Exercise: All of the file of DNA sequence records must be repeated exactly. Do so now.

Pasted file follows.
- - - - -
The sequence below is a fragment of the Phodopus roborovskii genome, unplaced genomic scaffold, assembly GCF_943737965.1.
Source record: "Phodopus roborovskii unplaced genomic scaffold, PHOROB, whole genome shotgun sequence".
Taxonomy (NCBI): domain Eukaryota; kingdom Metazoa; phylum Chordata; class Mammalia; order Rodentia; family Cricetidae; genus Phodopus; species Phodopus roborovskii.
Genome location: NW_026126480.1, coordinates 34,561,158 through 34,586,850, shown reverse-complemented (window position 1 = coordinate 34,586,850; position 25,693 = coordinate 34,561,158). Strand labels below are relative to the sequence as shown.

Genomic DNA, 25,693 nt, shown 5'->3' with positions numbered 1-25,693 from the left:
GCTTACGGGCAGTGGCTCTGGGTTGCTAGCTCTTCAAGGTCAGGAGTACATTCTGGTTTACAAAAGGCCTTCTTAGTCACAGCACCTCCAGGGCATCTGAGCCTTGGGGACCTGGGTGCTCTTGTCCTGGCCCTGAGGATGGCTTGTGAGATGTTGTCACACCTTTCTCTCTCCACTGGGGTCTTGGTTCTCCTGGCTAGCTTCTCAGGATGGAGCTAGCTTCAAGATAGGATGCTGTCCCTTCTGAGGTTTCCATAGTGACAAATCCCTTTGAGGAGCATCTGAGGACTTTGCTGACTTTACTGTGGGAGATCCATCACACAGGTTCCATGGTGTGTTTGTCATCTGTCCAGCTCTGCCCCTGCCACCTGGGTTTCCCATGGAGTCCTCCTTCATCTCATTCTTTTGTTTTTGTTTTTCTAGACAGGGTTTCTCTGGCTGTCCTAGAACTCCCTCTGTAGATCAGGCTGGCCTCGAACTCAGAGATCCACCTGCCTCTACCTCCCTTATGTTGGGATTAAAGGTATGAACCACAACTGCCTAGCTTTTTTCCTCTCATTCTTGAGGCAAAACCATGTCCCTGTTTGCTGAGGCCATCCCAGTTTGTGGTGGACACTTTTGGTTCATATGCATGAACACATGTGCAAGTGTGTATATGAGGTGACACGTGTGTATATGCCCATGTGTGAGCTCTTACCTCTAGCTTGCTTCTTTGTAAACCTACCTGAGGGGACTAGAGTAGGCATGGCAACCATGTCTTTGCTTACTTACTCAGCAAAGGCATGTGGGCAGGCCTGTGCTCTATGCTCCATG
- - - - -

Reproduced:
The sequence below is a fragment of the Phodopus roborovskii genome, unplaced genomic scaffold, assembly GCF_943737965.1.
Source record: "Phodopus roborovskii unplaced genomic scaffold, PHOROB, whole genome shotgun sequence".
Taxonomy (NCBI): domain Eukaryota; kingdom Metazoa; phylum Chordata; class Mammalia; order Rodentia; family Cricetidae; genus Phodopus; species Phodopus roborovskii.
Genome location: NW_026126480.1, coordinates 34,561,158 through 34,586,850, shown reverse-complemented (window position 1 = coordinate 34,586,850; position 25,693 = coordinate 34,561,158). Strand labels below are relative to the sequence as shown.

Genomic DNA, 25,693 nt, shown 5'->3' with positions numbered 1-25,693 from the left:
GCTTACGGGCAGTGGCTCTGGGTTGCTAGCTCTTCAAGGTCAGGAGTACATTCTGGTTTACAAAAGGCCTTCTTAGTCACAGCACCTCCAGGGCATCTGAGCCTTGGGGACCTGGGTGCTCTTGTCCTGGCCCTGAGGATGGCTTGTGAGATGTTGTCACACCTTTCTCTCTCCACTGGGGTCTTGGTTCTCCTGGCTAGCTTCTCAGGATGGAGCTAGCTTCAAGATAGGATGCTGTCCCTTCTGAGGTTTCCATAGTGACAAATCCCTTTGAGGAGCATCTGAGGACTTTGCTGACTTTACTGTGGGAGATCCATCACACAGGTTCCATGGTGTGTTTGTCATCTGTCCAGCTCTGCCCCTGCCACCTGGGTTTCCCATGGAGTCCTCCTTCATCTCATTCTTTTGTTTTTGTTTTTCTAGACAGGGTTTCTCTGGCTGTCCTAGAACTCCCTCTGTAGATCAGGCTGGCCTCGAACTCAGAGATCCACCTGCCTCTACCTCCCTTATGTTGGGATTAAAGGTATGAACCACAACTGCCTAGCTTTTTTCCTCTCATTCTTGAGGCAAAACCATGTCCCTGTTTGCTGAGGCCATCCCAGTTTGTGGTGGACACTTTTGGTTCATATGCATGAACACATGTGCAAGTGTGTATATGAGGTGACACGTGTGTATATGCCCATGTGTGAGCTCTTACCTCTAGCTTGCTTCTTTGTAAACCTACCTGAGGGGACTAGAGTAGGCATGGCAACCATGTCTTTGCTTACTTACTCAGCAAAGGCATGTGGGCAGGCCTGTGCTCTATGCTCCATG